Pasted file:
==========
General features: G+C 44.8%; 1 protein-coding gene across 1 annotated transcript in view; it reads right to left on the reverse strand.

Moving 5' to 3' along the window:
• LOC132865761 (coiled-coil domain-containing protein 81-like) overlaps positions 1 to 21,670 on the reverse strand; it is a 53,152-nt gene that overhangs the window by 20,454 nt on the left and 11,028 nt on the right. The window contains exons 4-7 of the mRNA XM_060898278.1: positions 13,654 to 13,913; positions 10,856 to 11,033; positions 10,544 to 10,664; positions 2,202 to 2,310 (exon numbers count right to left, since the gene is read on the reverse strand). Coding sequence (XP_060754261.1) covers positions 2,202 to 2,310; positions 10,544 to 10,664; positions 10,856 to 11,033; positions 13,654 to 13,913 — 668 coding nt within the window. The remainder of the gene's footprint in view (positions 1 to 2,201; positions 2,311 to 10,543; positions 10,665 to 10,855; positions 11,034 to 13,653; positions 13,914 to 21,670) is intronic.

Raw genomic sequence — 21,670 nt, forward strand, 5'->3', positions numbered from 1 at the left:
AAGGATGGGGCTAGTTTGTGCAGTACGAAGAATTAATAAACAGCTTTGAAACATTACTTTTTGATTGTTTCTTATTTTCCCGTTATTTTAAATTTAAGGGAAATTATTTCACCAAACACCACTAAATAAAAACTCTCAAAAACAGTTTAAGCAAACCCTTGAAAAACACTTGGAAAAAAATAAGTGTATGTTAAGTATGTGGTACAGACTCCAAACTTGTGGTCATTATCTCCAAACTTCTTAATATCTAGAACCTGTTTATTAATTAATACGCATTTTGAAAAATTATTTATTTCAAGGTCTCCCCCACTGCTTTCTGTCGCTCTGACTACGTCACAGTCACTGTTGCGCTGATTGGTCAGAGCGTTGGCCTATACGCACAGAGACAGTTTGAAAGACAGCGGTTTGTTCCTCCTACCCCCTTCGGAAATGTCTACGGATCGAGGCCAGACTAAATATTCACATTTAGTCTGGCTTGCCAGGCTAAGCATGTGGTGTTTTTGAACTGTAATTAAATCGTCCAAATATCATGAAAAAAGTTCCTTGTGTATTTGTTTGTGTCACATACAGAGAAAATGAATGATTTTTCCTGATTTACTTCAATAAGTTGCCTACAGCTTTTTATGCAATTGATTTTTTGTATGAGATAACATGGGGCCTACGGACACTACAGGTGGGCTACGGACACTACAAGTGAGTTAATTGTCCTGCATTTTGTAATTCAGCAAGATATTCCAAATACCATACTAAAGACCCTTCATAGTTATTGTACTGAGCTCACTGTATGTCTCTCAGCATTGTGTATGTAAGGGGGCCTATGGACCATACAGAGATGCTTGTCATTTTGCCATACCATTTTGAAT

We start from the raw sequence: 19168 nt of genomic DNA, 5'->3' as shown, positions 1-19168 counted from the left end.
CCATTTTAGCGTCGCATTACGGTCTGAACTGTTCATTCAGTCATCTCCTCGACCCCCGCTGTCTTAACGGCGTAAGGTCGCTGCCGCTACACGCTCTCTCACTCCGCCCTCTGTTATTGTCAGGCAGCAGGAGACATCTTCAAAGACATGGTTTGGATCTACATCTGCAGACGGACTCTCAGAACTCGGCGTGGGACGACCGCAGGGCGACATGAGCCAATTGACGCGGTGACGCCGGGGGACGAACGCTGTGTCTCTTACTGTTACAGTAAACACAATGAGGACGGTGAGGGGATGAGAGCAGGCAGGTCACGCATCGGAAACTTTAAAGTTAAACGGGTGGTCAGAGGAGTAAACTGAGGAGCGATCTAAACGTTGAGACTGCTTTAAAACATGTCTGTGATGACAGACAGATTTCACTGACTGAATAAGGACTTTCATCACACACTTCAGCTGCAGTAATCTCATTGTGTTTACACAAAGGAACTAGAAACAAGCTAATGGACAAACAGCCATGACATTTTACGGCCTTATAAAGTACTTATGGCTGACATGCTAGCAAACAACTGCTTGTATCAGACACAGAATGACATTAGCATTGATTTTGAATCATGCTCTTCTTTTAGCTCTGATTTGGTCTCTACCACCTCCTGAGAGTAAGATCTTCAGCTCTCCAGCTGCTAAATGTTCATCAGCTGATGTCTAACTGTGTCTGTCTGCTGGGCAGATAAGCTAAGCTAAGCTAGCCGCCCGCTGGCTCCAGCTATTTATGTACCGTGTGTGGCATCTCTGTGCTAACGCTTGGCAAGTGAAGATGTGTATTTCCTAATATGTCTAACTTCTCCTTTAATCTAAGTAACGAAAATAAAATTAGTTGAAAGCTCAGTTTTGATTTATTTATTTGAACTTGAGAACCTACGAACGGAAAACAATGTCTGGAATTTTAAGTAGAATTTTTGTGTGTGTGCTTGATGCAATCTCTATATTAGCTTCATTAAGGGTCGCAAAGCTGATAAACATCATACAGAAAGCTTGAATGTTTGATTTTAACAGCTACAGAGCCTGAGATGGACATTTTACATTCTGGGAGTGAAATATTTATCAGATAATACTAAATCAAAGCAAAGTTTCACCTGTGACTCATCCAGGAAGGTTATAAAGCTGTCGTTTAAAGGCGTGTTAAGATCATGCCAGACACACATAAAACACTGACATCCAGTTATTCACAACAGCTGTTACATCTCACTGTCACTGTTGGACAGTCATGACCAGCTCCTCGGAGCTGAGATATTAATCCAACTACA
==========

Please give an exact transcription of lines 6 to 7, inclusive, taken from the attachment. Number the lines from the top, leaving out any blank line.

We start from the raw sequence: 19168 nt of genomic DNA, 5'->3' as shown, positions 1-19168 counted from the left end.
CCATTTTAGCGTCGCATTACGGTCTGAACTGTTCATTCAGTCATCTCCTCGACCCCCGCTGTCTTAACGGCGTAAGGTCGCTGCCGCTACACGCTCTCTCACTCCGCCCTCTGTTATTGTCAGGCAGCAGGAGACATCTTCAAAGACATGGTTTGGATCTACATCTGCAGACGGACTCTCAGAACTCGGCGTGGGACGACCGCAGGGCGACATGAGCCAATTGACGCGGTGACGCCGGGGGACGAACGCTGTGTCTCTTACTGTTACAGTAAACACAATGAGGACGGTGAGGGGATGAGAGCAGGCAGGTCACGCATCGGAAACTTTAAAGTTAAACGGGTGGTCAGAGGAGTAAACTGAGGAGCGATCTAAACGTTGAGACTGCTTTAAAACATGTCTGTGATGACAGACAGATTTCACTGACTGAATAAGGACTTTCATCACACACTTCAGCTGCAGTAATCTCATTGTGTTTACACAAAGGAACTAGAAACAAGCTAATGGACAAACAGCCATGACATTTTACGGCCTTATAAAGTACTTATGGCTGACATGCTAGCAAACAACTGCTTGTATCAGACACAGAATGACATTAGCATTGATTTTGAATCATGCTCTTCTTTTAGCTCTGATTTGGTCTCTACCACCTCCTGAGAGTAAGATCTTCAGCTCTCCAGCTGCTAAATGTTCATCAGCTGATGTCTAACTGTGTCTGTCTGCTGGGCAGATAAGCTAAGCTAAGCTAGCCGCCCGCTGGCTCCAGCTATTTATGTACCGTGTGTGGCATCTCTGTGCTAACGCTTGGCAAGTGAAGATGTGTATTTCCTAATATGTCTAACTTCTCCTTTAATCTAAGTAACGAAAATAAAATTAGTTGAAAGCTCAGTTTTGATTTATTTATTTGAACTTGAGAACCTACGAACGGAAAACAATGTCTGGAATTTTAAGTAGAATTTTTGTGTGTGTGCTTGATGCAATCTCTATATTAGCTTCATTAAGGGTCGCAAAGCTGATAAACATCATACAGAAAGCTTGAATGTTTGATTTTAACAGCTACAGAGCCTGAGATGGACATTTTACATTCTGGGAGTGAAATATTTATCAGATAATACTAAATCAAAGCAAAGTTTCACCTGTGACTCATCCAGGAAGGTTATAAAGCTGTCGTTTAAAGGCGTGTTAAGATCATGCCAGACACACATAAAACACTGACATCCAGTTATTCACAACAGCTGTTACATCTCACTGTCACTGTTGGACAGTCATGACCAGCTCCTCGGAGCTGAGATATTAATCCAACTACA